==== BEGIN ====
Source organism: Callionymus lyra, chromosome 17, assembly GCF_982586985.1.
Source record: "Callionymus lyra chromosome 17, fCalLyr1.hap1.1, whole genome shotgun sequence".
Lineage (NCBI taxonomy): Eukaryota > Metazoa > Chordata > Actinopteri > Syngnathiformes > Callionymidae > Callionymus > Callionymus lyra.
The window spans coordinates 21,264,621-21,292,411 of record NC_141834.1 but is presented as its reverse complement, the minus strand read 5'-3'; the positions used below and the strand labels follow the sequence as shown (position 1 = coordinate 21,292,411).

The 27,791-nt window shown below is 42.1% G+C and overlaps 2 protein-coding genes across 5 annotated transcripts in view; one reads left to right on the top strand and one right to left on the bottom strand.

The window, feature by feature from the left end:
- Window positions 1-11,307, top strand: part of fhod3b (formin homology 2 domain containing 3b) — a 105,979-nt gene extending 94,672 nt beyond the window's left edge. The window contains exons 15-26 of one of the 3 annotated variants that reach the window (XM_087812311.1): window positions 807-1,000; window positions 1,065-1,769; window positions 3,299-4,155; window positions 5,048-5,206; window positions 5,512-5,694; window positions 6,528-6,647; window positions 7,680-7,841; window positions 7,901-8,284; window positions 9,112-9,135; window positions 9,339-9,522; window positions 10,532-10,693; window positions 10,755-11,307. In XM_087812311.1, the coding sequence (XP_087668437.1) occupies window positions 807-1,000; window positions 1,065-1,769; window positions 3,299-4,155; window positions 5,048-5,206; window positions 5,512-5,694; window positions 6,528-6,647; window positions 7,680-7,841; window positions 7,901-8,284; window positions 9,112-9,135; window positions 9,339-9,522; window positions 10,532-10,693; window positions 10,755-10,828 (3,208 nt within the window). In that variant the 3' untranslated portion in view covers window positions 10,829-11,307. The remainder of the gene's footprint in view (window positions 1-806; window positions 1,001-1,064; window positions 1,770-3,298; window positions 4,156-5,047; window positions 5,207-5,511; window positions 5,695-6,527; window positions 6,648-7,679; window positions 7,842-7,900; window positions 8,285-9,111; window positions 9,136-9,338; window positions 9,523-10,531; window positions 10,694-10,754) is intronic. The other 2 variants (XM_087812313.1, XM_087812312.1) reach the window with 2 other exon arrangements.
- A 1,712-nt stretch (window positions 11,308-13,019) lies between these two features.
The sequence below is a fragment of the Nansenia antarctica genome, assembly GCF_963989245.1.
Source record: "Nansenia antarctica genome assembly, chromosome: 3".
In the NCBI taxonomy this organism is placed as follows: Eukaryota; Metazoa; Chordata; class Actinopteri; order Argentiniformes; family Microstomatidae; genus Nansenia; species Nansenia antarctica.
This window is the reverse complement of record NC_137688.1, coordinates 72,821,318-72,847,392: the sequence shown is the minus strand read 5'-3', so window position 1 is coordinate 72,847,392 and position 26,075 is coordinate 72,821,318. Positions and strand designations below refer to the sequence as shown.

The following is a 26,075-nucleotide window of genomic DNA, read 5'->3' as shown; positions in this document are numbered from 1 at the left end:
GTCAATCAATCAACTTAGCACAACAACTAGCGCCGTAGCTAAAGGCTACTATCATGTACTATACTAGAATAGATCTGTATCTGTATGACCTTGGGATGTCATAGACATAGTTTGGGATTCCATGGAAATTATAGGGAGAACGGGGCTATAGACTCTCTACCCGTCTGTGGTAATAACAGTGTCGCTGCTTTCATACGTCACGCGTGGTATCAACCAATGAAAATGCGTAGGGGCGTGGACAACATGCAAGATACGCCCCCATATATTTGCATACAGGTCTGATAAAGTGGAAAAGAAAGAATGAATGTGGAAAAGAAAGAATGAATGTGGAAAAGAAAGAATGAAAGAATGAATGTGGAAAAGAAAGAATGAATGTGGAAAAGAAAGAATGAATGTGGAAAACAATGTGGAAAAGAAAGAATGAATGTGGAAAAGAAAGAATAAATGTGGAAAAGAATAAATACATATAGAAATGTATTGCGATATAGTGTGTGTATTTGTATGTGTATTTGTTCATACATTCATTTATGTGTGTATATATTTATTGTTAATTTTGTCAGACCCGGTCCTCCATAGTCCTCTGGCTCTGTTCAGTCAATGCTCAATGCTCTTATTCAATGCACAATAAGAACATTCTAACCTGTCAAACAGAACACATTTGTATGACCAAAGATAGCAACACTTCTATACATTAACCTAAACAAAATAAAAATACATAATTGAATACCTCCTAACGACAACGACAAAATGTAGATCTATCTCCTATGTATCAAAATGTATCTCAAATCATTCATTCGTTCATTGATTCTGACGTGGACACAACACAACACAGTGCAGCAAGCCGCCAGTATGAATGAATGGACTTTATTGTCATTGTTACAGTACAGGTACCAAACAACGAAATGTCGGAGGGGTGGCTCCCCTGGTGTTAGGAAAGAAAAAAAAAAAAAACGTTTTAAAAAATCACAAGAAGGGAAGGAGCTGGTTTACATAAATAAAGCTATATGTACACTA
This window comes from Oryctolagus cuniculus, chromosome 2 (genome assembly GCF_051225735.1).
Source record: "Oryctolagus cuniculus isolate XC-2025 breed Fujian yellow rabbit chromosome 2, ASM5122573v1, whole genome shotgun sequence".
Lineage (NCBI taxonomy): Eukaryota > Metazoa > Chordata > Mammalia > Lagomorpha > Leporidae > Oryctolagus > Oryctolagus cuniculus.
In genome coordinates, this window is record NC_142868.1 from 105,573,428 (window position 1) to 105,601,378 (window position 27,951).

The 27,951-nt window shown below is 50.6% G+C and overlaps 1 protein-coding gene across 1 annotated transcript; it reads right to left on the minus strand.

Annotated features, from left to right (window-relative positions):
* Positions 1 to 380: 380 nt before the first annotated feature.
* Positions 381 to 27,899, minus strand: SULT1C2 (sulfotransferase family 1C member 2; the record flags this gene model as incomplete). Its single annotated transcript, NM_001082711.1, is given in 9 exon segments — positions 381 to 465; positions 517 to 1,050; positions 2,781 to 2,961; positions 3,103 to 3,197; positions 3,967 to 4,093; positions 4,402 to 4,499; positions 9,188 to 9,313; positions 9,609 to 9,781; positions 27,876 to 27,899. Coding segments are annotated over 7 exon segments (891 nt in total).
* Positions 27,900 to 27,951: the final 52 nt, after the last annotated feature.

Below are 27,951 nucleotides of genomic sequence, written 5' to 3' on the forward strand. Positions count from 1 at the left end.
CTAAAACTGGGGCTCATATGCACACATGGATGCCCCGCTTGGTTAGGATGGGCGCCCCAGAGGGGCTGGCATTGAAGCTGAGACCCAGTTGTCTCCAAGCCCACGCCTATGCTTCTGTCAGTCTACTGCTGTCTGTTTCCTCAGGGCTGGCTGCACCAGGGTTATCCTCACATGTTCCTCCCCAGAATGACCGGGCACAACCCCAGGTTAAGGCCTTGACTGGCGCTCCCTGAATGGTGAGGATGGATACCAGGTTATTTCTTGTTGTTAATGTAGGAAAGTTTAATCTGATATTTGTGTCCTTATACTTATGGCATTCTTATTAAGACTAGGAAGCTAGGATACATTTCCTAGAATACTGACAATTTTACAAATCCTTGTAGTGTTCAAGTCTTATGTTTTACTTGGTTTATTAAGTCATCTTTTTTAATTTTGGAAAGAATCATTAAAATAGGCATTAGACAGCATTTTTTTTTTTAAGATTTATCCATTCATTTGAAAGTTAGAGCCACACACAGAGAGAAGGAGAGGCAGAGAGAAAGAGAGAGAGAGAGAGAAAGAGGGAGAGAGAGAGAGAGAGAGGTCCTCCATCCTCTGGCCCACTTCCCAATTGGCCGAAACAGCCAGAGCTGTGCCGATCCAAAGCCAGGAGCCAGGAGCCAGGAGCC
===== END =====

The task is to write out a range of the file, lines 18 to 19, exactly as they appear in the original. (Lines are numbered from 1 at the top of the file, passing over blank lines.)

In genome coordinates, this window is record NC_142868.1 from 105,573,428 (window position 1) to 105,601,378 (window position 27,951).

The 27,951-nt window shown below is 50.6% G+C and overlaps 1 protein-coding gene across 1 annotated transcript; it reads right to left on the minus strand.